our victim's final hours,

- starting at St. Michael's hospital.
- Right away, Sir.

Hard at it, are we, lads?

Yes, Sir.

Look... uh, about earlier.

I'd like to make amends.

That's not necessary, Sir.
Your point was well taken.

No, please, I insist.

Snakes and ladders, Sir?

To replace your checkers board.

I've played it incessantly whilst
I've been following Mr. Orgill.

Allow me to show you how it's played.

The objective of the game is to get to the

end square using various rolls of the dice.

However, should you land on a ladder

you ascend via a short cut.

But land on a snake and you descend.

It's really quite addictive.

Well, thank you, Sir.

And when we have more time...
we'll... we'll give it a try.

Well done, Sir.

So, what's our next move?

Well, I suggest there's
nothing more we can do this day,

we should get some rest.
You're probably exhausted.

Yes, I am.

- Well, good night.
- Right.

Oh, Detective Scanlon.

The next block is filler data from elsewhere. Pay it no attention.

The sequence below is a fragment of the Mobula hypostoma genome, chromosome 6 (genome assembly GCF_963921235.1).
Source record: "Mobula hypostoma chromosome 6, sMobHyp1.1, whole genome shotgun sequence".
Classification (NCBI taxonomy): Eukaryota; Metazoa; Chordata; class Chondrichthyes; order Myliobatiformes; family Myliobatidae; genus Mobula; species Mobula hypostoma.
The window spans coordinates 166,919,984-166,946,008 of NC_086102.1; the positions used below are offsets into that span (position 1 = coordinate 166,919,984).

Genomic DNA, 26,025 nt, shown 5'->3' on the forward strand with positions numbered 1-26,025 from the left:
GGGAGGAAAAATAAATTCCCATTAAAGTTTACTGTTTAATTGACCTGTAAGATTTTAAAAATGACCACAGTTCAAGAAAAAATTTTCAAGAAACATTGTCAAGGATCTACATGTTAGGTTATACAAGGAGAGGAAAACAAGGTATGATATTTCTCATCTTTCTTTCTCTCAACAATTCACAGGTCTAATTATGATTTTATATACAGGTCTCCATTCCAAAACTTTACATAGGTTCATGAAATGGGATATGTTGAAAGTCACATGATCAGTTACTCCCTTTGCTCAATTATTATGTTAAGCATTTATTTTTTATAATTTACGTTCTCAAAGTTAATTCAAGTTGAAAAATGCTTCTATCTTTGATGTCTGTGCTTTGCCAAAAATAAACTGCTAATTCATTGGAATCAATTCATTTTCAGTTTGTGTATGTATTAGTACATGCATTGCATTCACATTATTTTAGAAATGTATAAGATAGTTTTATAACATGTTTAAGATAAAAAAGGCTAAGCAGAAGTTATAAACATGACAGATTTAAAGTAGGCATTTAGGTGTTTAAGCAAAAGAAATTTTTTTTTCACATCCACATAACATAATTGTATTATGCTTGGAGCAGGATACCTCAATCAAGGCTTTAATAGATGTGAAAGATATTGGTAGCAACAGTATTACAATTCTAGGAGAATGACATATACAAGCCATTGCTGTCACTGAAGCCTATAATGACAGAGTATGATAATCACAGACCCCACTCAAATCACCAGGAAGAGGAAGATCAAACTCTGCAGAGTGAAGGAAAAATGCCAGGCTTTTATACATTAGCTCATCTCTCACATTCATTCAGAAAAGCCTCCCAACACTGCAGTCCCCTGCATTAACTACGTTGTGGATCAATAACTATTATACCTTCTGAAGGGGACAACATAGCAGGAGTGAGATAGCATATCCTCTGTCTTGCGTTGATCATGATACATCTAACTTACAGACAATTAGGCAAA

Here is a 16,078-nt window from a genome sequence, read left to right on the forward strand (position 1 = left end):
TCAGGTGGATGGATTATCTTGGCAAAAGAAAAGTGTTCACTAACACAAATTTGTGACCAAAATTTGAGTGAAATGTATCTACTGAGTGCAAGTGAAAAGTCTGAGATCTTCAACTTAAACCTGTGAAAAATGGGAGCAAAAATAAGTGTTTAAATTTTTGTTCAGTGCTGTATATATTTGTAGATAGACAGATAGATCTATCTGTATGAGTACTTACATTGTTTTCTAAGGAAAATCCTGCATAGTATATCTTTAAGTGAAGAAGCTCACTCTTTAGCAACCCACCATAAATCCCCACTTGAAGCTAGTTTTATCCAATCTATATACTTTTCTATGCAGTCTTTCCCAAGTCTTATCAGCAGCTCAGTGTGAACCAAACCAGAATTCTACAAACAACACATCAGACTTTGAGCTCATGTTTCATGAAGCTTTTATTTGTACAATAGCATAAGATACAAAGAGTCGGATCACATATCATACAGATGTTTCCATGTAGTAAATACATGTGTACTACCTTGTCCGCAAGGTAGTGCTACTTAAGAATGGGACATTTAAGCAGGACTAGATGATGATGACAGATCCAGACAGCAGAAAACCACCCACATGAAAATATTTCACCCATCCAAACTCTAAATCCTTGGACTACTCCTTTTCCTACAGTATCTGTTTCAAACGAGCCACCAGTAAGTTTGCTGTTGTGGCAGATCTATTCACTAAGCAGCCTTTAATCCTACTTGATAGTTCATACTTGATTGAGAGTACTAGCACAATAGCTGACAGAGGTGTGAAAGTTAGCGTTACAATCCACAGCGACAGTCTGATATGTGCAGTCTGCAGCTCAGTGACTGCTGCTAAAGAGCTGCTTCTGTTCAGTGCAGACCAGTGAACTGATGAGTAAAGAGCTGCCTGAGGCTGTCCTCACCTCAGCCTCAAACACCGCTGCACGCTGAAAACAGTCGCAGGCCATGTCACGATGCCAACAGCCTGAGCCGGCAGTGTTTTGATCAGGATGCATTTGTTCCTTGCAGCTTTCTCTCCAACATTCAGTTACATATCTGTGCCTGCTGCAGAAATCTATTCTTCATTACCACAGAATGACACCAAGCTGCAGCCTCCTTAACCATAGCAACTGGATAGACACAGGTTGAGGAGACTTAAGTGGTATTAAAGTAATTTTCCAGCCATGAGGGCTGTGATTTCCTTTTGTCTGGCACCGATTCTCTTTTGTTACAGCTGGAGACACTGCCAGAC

We will catch this man.

Of course we will.

You must be Mr. Murdoch.

- That's correct.
- Welcome.

I am Professor Otranto, and
I will make you a dancer.

Uh, good. Good.

That is what you want, is it not?

Uh yes, I had hoped to
improve my technique.

Very well. But first we must
evaluate your abilities, yes.



Assume the position, Sir.

What position would that be?

Mm, now dance.

Oh, there's much work to be done here.

Have we another, George?

It would seem so, Sir.

Has Detective Scanlon been informed?

Actually, he's here.

He was at the station when word came in.

We weren't much help to her, were we?


He left another message.



- Sirs.
- Yes.

We canvassed the area for witnesses.

One woman who was up nursing her child

saw a carriage wheel
past late in the night.

That doesn't seem unusual.

Oh well, we were asked to keep a mind
for something out of the ordinary, Sir,

and this carriage happened
to match the description

of one reported stolen the
day of the first murder.

Hm, far too much of a
coincidence to be ignored.


Very good work, Constable.

Thank you, Sir.

What's the girl's name?

- Gloria Abercrombie.
- How old?

Nineteen. Recently moved here from Orilia.

And she ends up getting
slaughtered like the other.

The wounds were similar, however
the circumstances were different.

There is no indication this
Ambercrombie was a prostitute.

No? So what's a good girl doing
walking out by herself late at night?

She worked for a seamstress.
They were working late on a dress.